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Kim Beerden: 'The programme accreditation was good for the team spirit.'

Accreditations. All study programmes have to deal with them and once every six years they cause a good amount of tension. How do you survive the assessment panel? And how does an accreditation proceed in times of corona? Chair of education Kim Beerden recently coordinated the accreditation for the research master in History and talks about her experience.

As chair of education, you were ultimately responsible for the accreditation for the research master in History. What does an accreditation actually involve?

'An accreditation involves a lot of work. As chair of education, you start by writing a self-evaluation report. This is a booklet with information about the programme in which you explain, among other things, your vision of the study programme. The writing process of the self-evaluation report is supported by the faculty, and policy officers Margje Kamerling and Job Weststrate really helped me.'

Kim Beerden

'Next, the self-evaluation report is read by the assessment panel - the panel that has to form an opinion about the quality of the study programme - and then the panel comes by to talk to various panels; we had a student panel, a lecturer panel, an alumni panel. The board of examiners, colleagues from the faculty and the faculty board are also involved. As you can see, it is quite an undertaking.'

What went better than expected during the process?

'The willingness of colleagues to help, the atmosphere was very good. One of the positive outcomes of the process was that it was very good for the team spirit of the study programme, because you put in the effort together. That was nice to see. The high level of support from the faculty also helped enormously. When I, for example, provided  Margje with the names for the panels, she arranged the scheduling of the meetings. That help was essential.'

Were there also things that disappointed?

'What was disappointing was the amount of time everyone had to invest. Certainly also because the effort lecturers put into it, was added to their regular work, which has already increased because of the switch to online education. For me, writing the self-evaluation report in particular took up a lot of my time, it is a huge amount of work.'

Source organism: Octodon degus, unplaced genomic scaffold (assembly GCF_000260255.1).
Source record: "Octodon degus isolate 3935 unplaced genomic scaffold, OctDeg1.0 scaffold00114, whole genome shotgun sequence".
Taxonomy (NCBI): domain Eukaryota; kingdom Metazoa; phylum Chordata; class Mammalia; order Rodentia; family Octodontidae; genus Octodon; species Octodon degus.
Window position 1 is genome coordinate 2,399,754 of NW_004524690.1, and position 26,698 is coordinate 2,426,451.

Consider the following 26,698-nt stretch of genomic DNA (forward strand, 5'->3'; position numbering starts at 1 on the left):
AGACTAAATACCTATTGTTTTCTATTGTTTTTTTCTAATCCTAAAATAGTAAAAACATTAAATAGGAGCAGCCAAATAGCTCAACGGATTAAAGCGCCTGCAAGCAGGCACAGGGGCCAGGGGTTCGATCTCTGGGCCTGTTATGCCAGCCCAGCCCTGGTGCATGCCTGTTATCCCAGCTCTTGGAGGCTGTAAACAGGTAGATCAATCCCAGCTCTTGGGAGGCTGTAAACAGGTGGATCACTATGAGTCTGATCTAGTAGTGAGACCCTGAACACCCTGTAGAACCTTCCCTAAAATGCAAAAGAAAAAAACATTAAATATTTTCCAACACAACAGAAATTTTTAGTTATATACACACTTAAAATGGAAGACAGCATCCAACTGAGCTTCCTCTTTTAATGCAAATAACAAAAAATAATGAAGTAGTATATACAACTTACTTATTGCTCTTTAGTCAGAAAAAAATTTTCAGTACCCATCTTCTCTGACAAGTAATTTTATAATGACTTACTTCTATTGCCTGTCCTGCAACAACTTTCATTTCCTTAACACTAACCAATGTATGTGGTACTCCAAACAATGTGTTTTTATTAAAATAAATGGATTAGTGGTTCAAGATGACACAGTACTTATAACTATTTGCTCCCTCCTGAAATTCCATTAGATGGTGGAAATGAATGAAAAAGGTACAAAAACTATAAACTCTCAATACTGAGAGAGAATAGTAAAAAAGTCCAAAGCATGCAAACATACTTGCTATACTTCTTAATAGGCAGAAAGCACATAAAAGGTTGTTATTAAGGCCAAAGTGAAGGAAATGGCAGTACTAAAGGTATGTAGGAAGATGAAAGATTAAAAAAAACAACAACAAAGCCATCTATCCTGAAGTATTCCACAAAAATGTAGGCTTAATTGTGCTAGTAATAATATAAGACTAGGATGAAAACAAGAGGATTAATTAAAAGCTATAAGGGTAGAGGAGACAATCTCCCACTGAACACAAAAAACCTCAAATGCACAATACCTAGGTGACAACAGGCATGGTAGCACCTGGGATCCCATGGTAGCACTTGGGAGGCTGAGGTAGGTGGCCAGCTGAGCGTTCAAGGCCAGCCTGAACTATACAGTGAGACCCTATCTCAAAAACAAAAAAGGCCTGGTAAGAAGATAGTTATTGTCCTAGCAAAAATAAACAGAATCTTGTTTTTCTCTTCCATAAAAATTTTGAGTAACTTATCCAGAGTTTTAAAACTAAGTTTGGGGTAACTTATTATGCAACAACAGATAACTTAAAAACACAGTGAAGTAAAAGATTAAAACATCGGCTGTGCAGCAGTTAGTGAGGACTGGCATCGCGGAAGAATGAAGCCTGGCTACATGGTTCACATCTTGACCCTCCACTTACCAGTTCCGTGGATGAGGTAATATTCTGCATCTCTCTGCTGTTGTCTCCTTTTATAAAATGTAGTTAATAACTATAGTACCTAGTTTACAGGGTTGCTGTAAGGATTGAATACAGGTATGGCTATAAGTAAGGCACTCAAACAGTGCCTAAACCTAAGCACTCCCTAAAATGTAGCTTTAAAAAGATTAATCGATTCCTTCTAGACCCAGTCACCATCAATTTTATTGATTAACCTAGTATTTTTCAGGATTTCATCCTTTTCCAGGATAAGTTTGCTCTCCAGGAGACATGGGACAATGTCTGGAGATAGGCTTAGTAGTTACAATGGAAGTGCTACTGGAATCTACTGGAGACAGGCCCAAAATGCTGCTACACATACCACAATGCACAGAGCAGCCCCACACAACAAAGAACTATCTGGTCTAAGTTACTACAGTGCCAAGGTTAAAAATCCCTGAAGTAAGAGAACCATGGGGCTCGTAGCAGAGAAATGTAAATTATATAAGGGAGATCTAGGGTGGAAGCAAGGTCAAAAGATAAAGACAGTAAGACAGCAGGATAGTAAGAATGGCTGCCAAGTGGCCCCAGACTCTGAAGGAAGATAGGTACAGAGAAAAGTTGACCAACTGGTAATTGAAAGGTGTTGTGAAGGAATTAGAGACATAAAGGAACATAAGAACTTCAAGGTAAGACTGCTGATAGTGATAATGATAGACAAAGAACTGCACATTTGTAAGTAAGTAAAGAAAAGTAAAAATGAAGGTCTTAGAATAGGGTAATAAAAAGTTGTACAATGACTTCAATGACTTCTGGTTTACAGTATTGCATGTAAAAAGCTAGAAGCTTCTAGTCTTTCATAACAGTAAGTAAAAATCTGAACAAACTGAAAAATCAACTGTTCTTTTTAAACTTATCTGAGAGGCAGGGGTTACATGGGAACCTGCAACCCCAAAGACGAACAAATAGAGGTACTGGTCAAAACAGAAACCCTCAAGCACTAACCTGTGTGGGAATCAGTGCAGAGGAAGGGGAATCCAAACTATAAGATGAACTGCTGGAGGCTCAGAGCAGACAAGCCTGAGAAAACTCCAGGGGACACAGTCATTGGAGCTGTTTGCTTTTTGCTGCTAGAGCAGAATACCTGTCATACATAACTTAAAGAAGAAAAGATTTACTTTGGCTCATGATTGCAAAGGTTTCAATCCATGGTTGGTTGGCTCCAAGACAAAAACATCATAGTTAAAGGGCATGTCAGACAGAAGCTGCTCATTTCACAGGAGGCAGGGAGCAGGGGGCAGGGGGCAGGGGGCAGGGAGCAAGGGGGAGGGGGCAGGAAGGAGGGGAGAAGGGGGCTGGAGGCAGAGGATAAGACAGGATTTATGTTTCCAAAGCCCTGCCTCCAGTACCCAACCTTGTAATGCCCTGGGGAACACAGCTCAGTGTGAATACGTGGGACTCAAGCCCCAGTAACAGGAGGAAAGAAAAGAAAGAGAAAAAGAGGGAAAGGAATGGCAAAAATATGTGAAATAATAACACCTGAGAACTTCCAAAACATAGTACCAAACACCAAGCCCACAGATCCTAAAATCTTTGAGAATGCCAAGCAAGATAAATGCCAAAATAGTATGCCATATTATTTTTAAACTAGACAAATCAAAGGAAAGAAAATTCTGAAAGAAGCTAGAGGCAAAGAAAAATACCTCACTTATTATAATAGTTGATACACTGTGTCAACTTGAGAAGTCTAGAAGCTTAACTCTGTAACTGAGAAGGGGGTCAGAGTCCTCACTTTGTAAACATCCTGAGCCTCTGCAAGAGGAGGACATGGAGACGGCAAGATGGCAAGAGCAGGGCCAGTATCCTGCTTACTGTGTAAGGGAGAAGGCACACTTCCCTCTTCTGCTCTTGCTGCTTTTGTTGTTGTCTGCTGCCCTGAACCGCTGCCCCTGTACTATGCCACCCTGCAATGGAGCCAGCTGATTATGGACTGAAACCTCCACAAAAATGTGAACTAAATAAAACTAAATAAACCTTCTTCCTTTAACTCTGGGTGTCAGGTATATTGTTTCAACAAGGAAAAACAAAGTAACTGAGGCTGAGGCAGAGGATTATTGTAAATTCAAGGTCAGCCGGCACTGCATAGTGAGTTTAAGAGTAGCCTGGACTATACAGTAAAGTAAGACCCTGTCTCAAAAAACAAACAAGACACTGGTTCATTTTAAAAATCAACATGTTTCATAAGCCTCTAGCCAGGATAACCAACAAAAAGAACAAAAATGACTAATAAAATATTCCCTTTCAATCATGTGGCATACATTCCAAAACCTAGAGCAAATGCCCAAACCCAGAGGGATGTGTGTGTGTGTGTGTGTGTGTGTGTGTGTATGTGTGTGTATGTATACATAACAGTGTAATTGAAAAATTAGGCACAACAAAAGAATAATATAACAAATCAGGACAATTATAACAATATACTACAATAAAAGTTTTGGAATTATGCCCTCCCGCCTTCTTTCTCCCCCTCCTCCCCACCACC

'The self-evaluation report is written based on experiences, reports and conversations with colleagues. The aim is to present the study programme as correctly and transparently as possible. But it was wonderful to see that, despite the work pressure, everyone was still willing to give it their all. It is so important to properly pass the accreditation.'

This year is an unusual one, given the corona measures. What impact did this have on the accreditation process?

'That impact was significant. The assessment panel is an international committee, so not everyone was able to fly to the Netherlands. That is why, coordinated with the faculty, we opted for a hybrid form, in which the panels were present in a small room in Leiden, one by one, and the assessment panel spoke to the others panels via Teams. This was possible within the corona restrictions at that time [end of September, ed.]. Of course we had hoped for the accreditation to completely take place on campus, but we were very satisfied with this alternative approach.'

Do you have any advice for study programmes that still have to complete the accreditation?

'Yes, make use of all the help offered by the Educational Advice and Quality Assurance department. Margje's and Job's help has been very important. A second tip is: communicate to the panel, in advance, the alternative choices you have had to make because of corona. We were unable to place international students in the student panel this time because of the entry bans, for example. If we had not communicated this in advance, the panel might have thought: 'Weird, why are there no international students present? But through transparent communication to the panel by means of an update or an insert sheet in the self-evaluation report, you keep them informed of all considerations.'

The research master in History went through the accreditation on 28 and 29 September. At the end of January, the study programme will receive the results of the accreditation.

What are programme accreditations?

Every six years, a study programme is accredited. This means that the quality requirements of the programme are tested by an external panel. If the quality is found to be satisfactory, the programme may be continued. If the quality of the study programme is found to be insufficient, this may lead to a recovery process or the compulsory dismantling of the study programme. In 2021, the Faculty of Humanities will again conduct a number of visits. The programmes that will be visited are the research master programmes of Latin American Studies, Asian Studies, Middle Eastern Studies, African Studies, Linguistics, Arts, Literature and Media and Classics and Ancient Civilizations.

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